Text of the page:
What is shared custody and how does it affect child support in Connecticut?
A parenting plan may call for the parents to share custody of a child. In such an arrangement, the child essentially has two homes with toys, clothes and other possessions in the homes of both parents. Shared custody does not always result in a strict 50/50 schedule. However, the parenting schedule sets forth substantial time for the child with each parent in the home of that parent.
Shared custody and its effect on child support is often misunderstood. A parent "fighting" for shared custody is often disappointed to learn that shared custody does not automatically result in a waiver of child support. In other words, even if a parent is awarded shared custody they may still have a child support obligation.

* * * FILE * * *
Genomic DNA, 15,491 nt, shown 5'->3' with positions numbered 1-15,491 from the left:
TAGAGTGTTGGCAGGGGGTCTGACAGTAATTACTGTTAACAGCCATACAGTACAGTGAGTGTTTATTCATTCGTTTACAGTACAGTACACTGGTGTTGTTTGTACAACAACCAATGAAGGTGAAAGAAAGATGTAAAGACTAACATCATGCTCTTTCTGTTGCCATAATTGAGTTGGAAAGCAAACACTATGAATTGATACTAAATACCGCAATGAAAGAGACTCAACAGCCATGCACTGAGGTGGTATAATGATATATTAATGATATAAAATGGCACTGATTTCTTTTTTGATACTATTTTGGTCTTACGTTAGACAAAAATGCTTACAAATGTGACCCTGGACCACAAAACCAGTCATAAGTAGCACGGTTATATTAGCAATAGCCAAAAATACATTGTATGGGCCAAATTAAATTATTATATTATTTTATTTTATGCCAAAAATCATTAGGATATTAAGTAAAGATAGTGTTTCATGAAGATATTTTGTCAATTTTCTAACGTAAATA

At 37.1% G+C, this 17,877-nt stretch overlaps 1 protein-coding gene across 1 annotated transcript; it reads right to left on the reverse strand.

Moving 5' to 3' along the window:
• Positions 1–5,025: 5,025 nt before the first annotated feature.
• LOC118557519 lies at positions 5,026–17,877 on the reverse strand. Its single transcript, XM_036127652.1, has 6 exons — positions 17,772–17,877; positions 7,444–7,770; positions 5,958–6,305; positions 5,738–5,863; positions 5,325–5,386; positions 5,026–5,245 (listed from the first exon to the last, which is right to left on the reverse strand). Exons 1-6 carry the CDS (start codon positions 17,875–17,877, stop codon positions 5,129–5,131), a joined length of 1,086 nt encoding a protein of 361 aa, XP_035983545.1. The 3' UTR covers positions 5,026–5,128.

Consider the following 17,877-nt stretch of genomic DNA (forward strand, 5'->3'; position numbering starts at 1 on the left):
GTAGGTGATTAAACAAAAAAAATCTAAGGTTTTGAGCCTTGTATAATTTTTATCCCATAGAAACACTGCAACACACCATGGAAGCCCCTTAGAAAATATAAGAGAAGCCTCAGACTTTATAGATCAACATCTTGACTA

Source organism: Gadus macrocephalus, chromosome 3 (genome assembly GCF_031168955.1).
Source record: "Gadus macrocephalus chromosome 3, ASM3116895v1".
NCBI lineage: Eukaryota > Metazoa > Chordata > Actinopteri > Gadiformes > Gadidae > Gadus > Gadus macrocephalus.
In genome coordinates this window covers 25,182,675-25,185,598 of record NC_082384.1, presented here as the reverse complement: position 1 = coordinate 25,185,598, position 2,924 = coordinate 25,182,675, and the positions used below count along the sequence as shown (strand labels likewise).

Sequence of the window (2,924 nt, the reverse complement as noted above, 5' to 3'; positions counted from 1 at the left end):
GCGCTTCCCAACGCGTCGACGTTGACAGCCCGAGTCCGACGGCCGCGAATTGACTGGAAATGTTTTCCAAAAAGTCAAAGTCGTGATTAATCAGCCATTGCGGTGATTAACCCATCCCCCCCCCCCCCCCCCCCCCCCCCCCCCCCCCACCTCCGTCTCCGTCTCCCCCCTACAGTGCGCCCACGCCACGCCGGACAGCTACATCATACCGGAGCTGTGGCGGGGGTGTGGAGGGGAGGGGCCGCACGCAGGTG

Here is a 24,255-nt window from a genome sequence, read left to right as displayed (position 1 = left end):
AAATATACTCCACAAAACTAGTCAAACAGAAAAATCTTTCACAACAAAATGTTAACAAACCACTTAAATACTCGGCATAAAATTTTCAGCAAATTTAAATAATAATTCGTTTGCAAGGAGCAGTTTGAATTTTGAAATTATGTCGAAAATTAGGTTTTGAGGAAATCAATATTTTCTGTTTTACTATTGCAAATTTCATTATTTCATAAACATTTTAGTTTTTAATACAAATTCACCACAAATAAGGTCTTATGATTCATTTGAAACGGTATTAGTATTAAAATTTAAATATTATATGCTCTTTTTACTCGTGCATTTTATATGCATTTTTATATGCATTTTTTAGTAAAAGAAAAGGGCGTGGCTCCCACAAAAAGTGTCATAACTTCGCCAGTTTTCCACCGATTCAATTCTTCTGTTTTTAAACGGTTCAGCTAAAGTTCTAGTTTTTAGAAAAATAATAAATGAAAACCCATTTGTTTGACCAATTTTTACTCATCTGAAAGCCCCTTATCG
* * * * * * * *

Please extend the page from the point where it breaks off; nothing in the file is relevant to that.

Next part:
Part of the misunderstanding probably lies in the wording of the Worksheet for Child Support Guidelines. The Worksheet simply states, "shared custody", as a criterion to deviate from the Guidelines. Parents likely rely on this without further inquiry.
I have also heard parents make the argument they need not pay child support because the child is "with me just as much - its common sense." Courts are not easily persuaded by this argument.
So, when will shared custody affect child support?
Deviation from the amount set forth in the Child Support Guidelines based on shared physical custody is only warranted when:
1. The arrangement substantially reduces the custodial parent's, or substantially increases the noncustodial parent's expenses for the child; and
2. Sufficient funds remain for the parent receiving the support to meet the basic needs of the child after deviation.
1. Both prongs of the test must be met.
2. Deviation does not necessarily mean elimination of child support. If the Court finds that deviation from the Guidelines is warranted, the Court may simply reduce the amount of child support rather than eliminate child support altogether.
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